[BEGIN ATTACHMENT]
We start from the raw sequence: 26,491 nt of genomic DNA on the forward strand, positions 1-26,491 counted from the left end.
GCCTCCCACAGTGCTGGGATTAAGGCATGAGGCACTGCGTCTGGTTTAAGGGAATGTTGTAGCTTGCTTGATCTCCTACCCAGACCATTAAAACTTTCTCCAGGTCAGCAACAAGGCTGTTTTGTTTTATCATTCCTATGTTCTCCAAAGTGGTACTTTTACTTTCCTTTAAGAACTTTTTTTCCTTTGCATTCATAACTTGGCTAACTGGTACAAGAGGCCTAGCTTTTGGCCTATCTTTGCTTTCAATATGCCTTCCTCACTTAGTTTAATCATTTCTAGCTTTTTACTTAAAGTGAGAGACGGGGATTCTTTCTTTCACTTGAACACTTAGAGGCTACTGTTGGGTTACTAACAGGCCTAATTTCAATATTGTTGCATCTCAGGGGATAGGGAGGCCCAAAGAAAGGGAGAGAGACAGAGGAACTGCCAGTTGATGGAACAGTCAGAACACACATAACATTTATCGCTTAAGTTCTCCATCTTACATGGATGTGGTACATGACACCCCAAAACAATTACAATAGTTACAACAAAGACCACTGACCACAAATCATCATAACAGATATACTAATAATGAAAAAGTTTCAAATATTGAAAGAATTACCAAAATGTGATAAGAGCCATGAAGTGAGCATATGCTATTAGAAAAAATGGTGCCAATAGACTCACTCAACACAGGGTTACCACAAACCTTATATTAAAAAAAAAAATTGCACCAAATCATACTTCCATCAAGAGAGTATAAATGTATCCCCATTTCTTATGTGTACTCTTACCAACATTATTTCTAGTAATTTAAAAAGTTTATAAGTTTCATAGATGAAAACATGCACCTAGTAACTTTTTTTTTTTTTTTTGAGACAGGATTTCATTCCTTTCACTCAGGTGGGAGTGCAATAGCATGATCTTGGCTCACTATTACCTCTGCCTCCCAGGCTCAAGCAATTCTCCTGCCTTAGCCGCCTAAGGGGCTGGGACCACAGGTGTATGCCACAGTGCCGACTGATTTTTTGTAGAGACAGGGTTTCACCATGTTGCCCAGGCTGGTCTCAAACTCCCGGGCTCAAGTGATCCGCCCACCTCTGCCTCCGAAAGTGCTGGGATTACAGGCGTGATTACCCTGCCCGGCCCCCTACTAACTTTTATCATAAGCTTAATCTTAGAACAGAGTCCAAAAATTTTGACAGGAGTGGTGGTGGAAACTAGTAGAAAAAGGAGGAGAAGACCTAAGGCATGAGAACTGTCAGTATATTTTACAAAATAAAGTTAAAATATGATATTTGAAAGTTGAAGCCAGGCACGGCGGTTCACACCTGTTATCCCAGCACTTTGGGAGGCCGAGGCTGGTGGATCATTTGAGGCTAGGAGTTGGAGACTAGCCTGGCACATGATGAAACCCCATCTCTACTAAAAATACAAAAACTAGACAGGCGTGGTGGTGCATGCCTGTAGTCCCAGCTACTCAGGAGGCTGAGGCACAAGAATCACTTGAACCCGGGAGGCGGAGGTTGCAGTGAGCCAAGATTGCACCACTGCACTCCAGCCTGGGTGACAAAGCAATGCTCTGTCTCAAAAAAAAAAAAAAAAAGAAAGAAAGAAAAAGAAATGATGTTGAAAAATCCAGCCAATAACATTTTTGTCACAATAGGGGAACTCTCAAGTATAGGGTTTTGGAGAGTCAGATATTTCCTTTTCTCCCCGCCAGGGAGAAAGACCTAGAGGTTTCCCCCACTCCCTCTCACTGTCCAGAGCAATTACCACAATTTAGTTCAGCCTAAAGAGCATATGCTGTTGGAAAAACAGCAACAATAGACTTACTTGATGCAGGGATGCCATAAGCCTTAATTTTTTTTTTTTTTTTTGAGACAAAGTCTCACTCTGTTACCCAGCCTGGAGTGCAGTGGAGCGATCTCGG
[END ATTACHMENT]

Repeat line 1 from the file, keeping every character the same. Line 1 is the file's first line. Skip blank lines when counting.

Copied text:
We start from the raw sequence: 26,491 nt of genomic DNA on the forward strand, positions 1-26,491 counted from the left end.